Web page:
There are, as far as I know, three Foucault biographies available in English. I have read all of them. Eribon’s was the first to appear (I believe) but if memory serves, the least interesting. The Passions of Michel Foucault is the most gossipy (and it still doesn’t really give up that much dirt) and The Lives of Michel Foucault does a better job of giving you a sense of Foucalt’s place in theory/philosophy/whatever. Eribon knew Foucault, and apparently well, but that doesn’t come across in the book at all, what we get instead is a decent, but not the best biography of a man who is still one of my intellectual heroes.Ted Gideonse
I bought this at a used bookstore a few months ago, and I started reading it a few days ago. Foucault's work is the theoretical linchpin for my work, so I was wondering what made him, well, him. The book is a bit dry, and seems totally focused on his intellectual development. Which is important, but I would have loved some personal stuff. Foucault was a bit nuts and was a big 'mo, so it would be nice to have that stuff, too.Katie Glanz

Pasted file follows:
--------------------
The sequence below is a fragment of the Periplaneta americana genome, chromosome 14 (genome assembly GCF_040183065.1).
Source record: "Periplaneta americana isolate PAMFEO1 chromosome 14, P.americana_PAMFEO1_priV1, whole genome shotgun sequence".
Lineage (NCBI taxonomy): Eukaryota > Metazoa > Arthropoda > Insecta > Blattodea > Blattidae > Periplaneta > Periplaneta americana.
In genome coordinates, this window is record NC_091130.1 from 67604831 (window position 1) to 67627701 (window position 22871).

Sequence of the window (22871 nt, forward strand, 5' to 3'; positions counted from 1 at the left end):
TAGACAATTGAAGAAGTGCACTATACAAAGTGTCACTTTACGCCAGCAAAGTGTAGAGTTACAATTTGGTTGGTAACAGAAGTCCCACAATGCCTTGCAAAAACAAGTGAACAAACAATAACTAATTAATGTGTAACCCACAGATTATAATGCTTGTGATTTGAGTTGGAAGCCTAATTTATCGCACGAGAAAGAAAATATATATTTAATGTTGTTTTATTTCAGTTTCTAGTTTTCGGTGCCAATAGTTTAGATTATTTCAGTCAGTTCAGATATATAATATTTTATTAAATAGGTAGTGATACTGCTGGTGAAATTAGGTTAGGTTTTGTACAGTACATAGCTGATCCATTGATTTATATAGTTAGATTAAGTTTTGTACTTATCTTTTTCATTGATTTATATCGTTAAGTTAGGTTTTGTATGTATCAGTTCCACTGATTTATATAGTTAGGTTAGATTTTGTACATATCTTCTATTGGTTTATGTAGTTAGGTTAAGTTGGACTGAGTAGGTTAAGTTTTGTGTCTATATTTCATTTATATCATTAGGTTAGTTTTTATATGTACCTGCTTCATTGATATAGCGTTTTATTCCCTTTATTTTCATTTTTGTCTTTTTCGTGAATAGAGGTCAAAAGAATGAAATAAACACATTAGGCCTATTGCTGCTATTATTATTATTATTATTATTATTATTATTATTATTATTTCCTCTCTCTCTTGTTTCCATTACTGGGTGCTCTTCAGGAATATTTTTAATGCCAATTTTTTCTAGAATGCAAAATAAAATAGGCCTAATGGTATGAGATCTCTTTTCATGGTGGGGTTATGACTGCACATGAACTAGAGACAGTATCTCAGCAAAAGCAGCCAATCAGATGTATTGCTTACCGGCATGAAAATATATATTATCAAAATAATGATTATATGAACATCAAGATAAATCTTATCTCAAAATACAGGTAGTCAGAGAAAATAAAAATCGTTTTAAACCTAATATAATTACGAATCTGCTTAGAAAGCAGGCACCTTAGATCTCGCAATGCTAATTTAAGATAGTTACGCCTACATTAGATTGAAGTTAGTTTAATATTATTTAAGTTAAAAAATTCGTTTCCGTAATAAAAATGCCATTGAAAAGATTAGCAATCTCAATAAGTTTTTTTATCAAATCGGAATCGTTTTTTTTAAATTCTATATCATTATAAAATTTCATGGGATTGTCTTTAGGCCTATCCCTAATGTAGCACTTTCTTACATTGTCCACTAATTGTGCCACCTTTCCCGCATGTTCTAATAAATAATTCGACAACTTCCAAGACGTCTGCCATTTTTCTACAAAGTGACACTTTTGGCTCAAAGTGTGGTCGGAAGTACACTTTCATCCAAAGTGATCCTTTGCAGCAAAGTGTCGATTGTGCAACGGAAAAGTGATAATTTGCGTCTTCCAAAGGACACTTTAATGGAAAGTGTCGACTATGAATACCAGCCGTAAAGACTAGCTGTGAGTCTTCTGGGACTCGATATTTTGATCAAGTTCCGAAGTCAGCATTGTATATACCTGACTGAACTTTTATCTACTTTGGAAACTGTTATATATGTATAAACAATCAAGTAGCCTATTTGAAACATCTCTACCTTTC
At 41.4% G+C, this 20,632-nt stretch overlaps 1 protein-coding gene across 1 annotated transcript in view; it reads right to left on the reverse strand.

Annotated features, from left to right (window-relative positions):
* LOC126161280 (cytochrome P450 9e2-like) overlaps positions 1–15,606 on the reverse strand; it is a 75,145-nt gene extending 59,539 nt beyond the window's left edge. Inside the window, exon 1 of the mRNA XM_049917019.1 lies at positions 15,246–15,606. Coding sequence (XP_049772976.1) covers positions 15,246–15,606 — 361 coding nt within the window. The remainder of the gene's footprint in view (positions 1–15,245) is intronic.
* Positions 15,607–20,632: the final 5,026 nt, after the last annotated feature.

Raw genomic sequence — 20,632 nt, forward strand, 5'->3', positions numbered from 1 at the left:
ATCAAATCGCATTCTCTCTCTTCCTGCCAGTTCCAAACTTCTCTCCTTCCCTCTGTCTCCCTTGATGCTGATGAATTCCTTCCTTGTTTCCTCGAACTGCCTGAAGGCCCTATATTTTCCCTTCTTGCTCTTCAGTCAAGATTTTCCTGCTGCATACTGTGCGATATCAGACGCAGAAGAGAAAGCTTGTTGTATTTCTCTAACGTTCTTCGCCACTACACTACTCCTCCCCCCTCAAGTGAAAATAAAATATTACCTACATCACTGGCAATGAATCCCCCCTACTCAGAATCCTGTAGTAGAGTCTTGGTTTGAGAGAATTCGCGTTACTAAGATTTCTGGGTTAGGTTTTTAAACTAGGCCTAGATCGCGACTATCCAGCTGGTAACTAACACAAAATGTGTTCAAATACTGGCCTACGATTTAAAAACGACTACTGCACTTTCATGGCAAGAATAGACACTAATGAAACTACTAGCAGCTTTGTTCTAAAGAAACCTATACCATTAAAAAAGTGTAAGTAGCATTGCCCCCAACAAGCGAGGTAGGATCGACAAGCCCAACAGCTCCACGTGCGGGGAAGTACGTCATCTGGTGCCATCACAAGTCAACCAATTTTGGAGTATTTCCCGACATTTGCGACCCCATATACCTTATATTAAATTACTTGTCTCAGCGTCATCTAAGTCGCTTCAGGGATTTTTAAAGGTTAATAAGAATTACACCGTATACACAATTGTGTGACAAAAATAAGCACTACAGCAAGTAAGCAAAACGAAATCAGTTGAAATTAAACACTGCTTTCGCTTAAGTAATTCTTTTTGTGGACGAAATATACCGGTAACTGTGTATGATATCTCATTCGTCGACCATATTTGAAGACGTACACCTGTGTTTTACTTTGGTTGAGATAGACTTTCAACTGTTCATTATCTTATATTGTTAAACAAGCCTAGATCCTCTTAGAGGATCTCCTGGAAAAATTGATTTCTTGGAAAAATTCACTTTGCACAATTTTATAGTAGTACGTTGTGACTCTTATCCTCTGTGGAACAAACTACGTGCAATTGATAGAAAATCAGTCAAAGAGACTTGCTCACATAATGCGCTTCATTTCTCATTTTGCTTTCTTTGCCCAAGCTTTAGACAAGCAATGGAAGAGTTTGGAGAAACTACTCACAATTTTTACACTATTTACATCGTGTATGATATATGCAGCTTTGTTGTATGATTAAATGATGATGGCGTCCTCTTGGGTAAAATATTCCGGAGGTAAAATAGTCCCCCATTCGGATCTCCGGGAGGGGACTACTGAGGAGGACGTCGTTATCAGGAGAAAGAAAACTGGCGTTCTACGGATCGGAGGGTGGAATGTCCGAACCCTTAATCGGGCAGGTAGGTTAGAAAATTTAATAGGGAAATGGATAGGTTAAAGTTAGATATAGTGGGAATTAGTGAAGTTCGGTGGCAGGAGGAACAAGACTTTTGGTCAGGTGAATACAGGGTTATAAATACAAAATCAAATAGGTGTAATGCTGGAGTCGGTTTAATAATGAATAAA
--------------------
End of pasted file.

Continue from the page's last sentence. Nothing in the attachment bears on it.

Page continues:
This is an absolutely compelling book. It does not sensationalize or manipulate (as other biographies on Foucault have) the life-story of a fascinating, brilliant, and radically engaged intellectual.Derek Baldwin
More an extended review of Foucault's works than a true biography. The biographical details are very centred on Foucault's "career" and have little to offer about his personal life. But fascinating nonetheless.Ed
I read this book years ago. It provides readable and helpful biographical context for Foucault's work. It does not provide much analysis of his ideas. I have been reading it in preparation for a presentation on Foucault. It has always seemed to me that Foucault's ideas were closely related to his personal concerns, especially about being Gay in France of the 1950s, this rereading helps me see the value and limitations of that ad hominem interpretation.